Maryland judge strikes down nation’s first digital ad tax
ANNAPOLIS, Md. (AP) — The nation’s first tax on digital advertising was struck down as unconstitutional by a Maryland judge on Monday. It’s a law that attorneys for Big Tech have contended unfairly targets companies like Facebook, Google and Amazon in a separate federal case against the same law.
Judge Alison Asti of Anne Arundel County Circuit Court said the Maryland law violates the U.S. Constitution’s prohibition on state interference with interstate commerce. She also ruled that it violates the federal Internet Tax Freedom Act, which prohibits discrimination against electronic commerce.
The state estimated the tax on digital advertising could raise about $250 million a year to help pay for a sweeping K-12 education measure to expand early childhood education, increase teacher salaries, boost college and career readiness and help struggling schools.
Raquel Coombs, a spokesperson for Maryland Attorney General Brian Frosh, said the attorney general’s office is reviewing the decision to determine next steps. Comptroller Peter Franchot’s office also is reviewing the decision, said spokesperson Susan O’Brien.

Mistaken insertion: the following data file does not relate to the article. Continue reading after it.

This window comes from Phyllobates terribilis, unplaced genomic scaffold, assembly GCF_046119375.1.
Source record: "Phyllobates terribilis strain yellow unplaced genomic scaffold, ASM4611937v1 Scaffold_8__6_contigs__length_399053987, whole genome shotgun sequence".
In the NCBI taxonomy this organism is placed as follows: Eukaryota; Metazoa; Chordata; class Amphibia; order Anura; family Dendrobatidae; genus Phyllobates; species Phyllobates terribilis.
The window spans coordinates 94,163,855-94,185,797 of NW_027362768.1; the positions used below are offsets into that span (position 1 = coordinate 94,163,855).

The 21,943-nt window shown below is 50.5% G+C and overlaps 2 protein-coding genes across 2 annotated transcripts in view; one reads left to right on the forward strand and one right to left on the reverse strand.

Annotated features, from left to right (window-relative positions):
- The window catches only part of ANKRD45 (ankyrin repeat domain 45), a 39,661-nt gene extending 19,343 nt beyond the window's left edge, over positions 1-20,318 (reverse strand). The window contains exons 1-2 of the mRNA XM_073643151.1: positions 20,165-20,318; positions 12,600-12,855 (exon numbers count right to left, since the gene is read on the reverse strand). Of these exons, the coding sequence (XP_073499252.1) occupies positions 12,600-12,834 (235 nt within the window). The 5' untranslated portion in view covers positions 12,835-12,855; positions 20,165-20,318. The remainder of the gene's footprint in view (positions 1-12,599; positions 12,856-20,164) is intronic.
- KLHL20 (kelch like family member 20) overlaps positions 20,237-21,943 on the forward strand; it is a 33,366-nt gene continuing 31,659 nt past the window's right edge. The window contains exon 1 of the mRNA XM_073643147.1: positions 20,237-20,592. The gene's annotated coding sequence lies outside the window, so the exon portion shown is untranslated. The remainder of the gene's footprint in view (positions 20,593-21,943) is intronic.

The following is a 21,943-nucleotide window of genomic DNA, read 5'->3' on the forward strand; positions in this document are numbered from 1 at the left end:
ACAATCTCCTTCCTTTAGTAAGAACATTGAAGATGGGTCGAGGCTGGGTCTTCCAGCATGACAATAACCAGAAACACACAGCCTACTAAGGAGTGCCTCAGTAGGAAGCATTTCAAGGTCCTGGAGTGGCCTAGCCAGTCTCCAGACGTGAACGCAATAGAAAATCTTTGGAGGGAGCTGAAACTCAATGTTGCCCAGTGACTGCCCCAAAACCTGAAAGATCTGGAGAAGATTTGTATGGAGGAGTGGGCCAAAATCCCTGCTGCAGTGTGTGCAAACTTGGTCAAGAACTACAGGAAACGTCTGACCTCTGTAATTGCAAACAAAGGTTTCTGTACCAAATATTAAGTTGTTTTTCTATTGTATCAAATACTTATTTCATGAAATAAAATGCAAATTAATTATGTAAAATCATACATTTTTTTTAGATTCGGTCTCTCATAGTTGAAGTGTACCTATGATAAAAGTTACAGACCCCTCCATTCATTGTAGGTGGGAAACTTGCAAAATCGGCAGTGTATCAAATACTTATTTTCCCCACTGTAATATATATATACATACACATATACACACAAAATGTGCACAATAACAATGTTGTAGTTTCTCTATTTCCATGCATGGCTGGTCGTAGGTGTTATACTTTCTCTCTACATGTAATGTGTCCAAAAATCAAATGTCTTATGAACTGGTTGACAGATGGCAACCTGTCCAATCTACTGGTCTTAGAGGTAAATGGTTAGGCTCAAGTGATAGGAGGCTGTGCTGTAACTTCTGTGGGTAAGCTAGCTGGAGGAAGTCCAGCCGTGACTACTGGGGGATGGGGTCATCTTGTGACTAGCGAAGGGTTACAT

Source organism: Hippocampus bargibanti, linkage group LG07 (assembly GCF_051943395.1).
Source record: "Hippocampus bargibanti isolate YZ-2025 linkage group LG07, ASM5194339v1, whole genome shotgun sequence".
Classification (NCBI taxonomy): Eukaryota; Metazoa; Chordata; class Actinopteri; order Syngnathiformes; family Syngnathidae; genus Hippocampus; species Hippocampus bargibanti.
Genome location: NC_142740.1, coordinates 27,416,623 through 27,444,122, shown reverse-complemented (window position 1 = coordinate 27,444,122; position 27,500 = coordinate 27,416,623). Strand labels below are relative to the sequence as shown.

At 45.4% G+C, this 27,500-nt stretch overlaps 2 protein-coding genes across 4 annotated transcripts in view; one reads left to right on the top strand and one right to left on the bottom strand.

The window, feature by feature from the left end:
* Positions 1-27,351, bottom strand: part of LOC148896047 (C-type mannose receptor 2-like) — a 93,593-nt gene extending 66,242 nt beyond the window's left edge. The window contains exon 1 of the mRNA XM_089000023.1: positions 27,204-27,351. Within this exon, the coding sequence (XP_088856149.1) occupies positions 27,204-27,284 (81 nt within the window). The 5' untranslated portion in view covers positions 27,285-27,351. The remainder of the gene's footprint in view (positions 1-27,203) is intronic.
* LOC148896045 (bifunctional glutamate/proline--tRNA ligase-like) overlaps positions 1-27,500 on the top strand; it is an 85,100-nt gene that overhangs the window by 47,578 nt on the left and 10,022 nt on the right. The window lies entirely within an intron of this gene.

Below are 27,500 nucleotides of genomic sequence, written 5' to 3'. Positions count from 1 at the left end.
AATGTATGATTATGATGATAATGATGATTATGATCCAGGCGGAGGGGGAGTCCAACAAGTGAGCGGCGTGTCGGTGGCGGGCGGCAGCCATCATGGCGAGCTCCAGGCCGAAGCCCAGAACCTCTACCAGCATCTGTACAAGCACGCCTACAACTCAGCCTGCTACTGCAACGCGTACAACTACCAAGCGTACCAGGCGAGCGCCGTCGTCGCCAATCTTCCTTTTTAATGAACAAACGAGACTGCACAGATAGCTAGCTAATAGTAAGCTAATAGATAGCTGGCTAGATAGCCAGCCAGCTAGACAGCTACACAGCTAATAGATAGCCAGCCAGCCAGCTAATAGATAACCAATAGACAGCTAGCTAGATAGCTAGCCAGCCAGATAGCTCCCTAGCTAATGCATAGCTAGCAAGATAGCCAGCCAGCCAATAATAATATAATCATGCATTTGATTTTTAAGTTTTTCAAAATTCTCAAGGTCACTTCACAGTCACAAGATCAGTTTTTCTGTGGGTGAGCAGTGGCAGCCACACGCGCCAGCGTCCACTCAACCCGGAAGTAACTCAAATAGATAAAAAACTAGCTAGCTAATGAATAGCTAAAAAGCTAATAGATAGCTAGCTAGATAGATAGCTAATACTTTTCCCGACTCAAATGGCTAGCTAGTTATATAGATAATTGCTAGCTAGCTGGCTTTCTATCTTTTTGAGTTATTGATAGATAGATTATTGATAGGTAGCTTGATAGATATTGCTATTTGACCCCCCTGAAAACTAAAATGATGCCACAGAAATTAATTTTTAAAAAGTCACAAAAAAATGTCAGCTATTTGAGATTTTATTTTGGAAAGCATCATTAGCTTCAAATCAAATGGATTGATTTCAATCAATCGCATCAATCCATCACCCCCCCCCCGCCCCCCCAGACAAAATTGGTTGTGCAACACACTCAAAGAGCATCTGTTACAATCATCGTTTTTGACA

Verizon Media Inc. and Comcast challenged the law in the state’s court. The law also is being challenged in federal court by the U.S. Chamber of Commerce. Oral arguments in that case are scheduled for Nov. 29.
The Maryland law’s fate in the courts is being closely watched by other states that have also weighed a similar tax for online ads.
The law was enacted last year by the Maryland General Assembly, which is controlled by Democrats, over the veto of Republican Gov. Larry Hogan.
The law would have taxed revenue that the affected companies make on digital advertisements shown in Maryland.
The tax rate would have been 2.5% for businesses making more than $100 million in global gross annual revenue; 5% for companies making $1 billion or more; 7.5% for companies making $5 billion or more and 10% for companies making $15 billion or more.
Republican lawmakers cheered the judge’s ruling on Monday as “a huge win for Maryland’s small businesses who rely on affordable digital advertising to market their services.”
“This is a refreshing check on Maryland’s Democratic Supermajority who has no problem creating new, one-of-a-kind taxes that violate the First Amendment and tax Maryland’s job creators out of business,” said Sen. Bryan Simonaire, the Senate minority leader, and Sen. Justin Ready, the Senate minority whip, in a joint statement.
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